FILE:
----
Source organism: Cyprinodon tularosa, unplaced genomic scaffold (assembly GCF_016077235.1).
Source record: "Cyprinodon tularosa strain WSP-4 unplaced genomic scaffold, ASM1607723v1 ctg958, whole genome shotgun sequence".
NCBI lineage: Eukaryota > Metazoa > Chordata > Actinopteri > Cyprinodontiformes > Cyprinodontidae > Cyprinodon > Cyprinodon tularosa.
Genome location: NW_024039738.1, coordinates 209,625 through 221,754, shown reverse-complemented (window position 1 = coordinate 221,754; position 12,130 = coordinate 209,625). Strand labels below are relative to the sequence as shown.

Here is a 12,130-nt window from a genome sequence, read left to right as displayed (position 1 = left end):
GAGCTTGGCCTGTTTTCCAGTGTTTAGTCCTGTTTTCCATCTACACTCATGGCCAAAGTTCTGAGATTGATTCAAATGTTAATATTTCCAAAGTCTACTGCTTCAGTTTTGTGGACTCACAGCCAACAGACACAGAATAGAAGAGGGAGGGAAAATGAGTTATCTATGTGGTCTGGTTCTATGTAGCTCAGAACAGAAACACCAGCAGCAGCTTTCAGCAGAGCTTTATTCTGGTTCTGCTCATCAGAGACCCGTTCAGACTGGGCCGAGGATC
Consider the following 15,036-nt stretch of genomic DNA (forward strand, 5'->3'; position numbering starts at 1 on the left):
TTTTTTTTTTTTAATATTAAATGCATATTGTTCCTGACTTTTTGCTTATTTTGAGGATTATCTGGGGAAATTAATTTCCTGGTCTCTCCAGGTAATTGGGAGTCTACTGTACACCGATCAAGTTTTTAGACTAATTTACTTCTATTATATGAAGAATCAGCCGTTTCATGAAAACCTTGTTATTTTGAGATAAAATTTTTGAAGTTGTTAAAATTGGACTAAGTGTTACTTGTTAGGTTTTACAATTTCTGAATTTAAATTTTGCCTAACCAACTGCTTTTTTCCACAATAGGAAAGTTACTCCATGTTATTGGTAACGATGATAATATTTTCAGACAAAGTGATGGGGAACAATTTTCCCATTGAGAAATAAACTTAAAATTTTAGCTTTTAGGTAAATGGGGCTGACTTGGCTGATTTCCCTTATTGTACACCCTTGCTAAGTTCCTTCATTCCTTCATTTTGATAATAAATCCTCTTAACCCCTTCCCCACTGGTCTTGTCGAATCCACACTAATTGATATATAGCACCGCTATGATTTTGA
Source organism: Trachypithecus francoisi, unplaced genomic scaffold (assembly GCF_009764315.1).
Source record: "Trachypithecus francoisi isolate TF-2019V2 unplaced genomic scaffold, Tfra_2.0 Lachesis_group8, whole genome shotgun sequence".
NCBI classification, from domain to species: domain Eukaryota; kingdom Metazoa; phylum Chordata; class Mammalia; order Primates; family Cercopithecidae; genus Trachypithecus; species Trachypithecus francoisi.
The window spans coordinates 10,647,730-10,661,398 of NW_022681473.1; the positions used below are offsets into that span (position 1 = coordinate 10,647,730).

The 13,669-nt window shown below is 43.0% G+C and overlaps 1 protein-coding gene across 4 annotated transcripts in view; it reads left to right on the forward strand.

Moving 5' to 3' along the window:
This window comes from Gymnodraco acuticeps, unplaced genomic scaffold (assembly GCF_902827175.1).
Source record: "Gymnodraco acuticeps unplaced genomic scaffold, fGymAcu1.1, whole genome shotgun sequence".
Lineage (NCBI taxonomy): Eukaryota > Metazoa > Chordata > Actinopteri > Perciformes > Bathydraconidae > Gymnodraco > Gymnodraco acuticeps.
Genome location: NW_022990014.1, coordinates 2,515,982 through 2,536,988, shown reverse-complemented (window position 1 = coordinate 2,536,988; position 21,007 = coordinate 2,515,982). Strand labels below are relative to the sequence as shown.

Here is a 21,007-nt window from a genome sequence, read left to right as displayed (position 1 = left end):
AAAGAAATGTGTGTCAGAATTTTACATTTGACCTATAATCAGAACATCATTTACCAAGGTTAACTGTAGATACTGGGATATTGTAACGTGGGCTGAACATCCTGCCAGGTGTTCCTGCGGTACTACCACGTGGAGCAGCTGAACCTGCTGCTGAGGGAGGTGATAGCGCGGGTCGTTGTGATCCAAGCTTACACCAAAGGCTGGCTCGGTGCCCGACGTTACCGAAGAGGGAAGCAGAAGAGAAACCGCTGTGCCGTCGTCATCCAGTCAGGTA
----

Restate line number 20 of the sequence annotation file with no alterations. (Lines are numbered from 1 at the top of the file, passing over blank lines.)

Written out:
AAAGAAATGTGTGTCAGAATTTTACATTTGACCTATAATCAGAACATCATTTACCAAGGTTAACTGTAGATACTGGGATATTGTAACGTGGGCTGAACATCCTGCCAGGTGTTCCTGCGGTACTACCACGTGGAGCAGCTGAACCTGCTGCTGAGGGAGGTGATAGCGCGGGTCGTTGTGATCCAAGCTTACACCAAAGGCTGGCTCGGTGCCCGACGTTACCGAAGAGGGAAGCAGAAGAGAAACCGCTGTGCCGTCGTCATCCAGTCAGGTA